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It may be surprising to learn that women are as much as 73 percent more likely to suffer serious injuries in a car accident compared to men. Yet, the country’s federal safety regulatory authorities continue to ignore the need for testing standards that focus on the unique physiological differences between male and female bodies.

Hopefully this will change soon as at least one lawmaker is calling on the National Highway Traffic Safety Administration to include crash test dummies that mimic the unique physiological and anatomical differences of females in 2019 in the design of its crash tests.

This is not the first time that attention has been drawn to the fact that women’s safety receives less priority when it comes to crash testing standards and auto safety. As far back as 1981, experts proposed that the National Highway Traffic Safety Administration use crash test dummies representing the average female occupant of a motor vehicle. However, no real steps have been taken to address this safety concern in the close to four decades since that first proposal was submitted. Even when female crash test dummies are used, the dummy is an outdated model that was designed in the 1970s and only represents 5 percent of American women today.  In fact, this particular dummy design is also actually used to substitute for dummies representing 12 and 13 -year -old child occupants.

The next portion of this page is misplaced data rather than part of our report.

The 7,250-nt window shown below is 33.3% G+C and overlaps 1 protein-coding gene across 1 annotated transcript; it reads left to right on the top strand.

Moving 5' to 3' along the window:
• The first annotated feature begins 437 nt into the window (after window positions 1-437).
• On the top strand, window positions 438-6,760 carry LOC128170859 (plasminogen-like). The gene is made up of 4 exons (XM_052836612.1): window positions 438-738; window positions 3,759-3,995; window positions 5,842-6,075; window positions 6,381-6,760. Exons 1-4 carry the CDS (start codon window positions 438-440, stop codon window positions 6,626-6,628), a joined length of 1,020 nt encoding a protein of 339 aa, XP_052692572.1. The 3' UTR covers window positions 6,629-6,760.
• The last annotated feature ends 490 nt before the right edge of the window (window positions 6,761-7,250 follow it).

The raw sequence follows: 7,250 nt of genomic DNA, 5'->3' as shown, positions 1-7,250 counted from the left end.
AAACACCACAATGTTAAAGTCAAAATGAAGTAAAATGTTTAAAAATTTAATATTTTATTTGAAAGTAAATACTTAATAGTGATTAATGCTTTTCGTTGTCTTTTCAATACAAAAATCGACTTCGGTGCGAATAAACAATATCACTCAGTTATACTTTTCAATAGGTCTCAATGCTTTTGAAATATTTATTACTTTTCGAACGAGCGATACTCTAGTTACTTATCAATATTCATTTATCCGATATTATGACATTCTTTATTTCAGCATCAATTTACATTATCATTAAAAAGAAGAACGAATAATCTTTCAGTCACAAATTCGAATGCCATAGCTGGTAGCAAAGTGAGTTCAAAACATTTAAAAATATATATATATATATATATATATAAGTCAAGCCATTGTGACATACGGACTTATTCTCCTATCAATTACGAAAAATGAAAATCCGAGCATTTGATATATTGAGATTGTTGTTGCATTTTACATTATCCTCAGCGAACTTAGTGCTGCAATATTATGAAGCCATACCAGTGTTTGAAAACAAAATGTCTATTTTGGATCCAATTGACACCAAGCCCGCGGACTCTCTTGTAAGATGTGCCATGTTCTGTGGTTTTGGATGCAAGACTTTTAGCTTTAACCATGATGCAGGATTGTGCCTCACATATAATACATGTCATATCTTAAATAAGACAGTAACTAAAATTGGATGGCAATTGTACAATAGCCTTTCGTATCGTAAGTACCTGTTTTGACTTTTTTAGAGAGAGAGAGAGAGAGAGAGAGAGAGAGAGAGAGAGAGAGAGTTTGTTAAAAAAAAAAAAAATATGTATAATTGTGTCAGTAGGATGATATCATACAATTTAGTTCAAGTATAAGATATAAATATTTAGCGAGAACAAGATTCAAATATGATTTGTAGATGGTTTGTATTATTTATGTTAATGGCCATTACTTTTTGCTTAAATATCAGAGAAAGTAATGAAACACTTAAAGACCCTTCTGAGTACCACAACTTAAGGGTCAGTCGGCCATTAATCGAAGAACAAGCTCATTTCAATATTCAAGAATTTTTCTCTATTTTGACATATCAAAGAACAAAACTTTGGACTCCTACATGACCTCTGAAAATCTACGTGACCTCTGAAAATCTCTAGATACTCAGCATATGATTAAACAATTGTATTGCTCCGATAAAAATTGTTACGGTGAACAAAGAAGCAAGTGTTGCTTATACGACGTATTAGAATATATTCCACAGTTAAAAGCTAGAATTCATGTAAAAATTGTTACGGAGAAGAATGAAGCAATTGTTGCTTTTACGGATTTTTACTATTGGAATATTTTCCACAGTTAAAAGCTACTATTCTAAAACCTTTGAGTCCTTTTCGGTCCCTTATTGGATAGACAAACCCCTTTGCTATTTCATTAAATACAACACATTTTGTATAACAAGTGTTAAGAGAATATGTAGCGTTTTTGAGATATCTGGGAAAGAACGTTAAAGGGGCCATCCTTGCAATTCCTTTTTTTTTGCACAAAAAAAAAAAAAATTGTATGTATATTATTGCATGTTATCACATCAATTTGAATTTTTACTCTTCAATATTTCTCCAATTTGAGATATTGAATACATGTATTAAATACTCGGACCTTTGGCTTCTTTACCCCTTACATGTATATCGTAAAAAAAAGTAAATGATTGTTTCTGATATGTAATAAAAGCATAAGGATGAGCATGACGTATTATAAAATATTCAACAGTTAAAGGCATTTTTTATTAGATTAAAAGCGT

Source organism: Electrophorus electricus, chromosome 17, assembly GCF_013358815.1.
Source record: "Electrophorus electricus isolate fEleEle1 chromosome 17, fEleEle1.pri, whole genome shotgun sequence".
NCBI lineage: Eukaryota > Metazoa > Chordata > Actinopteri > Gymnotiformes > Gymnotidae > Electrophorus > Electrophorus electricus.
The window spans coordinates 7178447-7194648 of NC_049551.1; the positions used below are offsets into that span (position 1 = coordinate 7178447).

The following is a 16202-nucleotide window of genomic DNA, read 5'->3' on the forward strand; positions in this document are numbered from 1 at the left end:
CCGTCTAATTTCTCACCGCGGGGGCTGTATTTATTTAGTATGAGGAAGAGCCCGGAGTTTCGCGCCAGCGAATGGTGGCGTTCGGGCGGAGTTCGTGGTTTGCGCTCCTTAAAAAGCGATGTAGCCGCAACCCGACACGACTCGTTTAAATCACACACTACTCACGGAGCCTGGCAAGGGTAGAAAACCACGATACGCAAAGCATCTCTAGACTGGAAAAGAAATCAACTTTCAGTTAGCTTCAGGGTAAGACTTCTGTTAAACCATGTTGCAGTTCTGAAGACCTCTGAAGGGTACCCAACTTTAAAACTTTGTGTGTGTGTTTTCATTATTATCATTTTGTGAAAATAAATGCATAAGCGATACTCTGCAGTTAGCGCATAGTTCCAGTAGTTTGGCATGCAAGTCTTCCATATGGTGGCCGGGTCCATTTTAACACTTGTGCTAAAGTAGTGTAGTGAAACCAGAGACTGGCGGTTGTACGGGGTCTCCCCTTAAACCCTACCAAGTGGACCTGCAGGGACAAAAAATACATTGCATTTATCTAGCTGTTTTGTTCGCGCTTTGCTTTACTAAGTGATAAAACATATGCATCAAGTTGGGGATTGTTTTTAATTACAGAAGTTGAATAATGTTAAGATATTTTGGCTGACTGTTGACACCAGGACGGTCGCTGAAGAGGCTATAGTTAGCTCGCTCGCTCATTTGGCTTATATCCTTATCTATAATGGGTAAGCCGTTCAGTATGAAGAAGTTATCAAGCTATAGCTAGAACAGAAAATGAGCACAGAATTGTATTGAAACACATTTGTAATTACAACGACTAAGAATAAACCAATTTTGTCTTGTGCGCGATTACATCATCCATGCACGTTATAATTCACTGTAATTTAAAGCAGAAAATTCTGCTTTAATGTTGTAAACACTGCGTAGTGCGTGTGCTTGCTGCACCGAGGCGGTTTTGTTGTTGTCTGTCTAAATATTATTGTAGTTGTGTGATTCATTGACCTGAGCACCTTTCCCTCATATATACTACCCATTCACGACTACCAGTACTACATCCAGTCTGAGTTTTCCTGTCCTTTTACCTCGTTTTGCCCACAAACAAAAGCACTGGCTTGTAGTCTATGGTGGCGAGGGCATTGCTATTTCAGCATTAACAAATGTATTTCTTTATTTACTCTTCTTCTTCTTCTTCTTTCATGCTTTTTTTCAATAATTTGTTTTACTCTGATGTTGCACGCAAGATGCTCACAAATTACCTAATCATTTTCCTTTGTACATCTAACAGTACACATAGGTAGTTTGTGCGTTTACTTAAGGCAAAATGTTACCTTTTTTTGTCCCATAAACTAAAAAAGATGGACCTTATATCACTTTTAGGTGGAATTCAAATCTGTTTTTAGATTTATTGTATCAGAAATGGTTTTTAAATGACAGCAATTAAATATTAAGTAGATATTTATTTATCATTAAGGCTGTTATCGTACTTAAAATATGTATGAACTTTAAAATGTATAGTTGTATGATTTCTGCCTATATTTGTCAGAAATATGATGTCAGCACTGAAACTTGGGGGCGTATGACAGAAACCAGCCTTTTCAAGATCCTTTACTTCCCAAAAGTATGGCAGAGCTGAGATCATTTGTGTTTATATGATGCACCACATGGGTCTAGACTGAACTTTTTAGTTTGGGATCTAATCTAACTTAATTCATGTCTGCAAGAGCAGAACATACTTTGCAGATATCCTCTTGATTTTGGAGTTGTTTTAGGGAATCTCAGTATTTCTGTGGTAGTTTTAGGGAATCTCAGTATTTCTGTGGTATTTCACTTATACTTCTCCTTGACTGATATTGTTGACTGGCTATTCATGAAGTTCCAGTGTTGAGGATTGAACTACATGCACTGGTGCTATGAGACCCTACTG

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Spinal cord injuries can be caused by a variety of accidents, including auto or truck crashes, as well as motorcycle, pedestrian and bicycle accidents.  A serious fall accident can also result in a spinal cord injury.

Spinal cord injuries are a type of catastrophic injury and can be a life-altering injury.  Broadly, any spinal injury may result in loss of sensation or movement in one or all limbs, loss of bladder and bowel control, loss of sexual function, pain, difficulty in breathing and other complications.

If you suffer a spinal cord injury, your ability to live your life as it was before the injury will be dramatically affected. Oftentimes, there needs to be modifications made to your home and car to make it possible for you to move about or be independently mobile.  Most people who have suffered a spinal cord injury, however, require long term care or assistance with daily activities.  This type of care can cost upwards of tens of thousands of dollars and can be sometimes into the millions.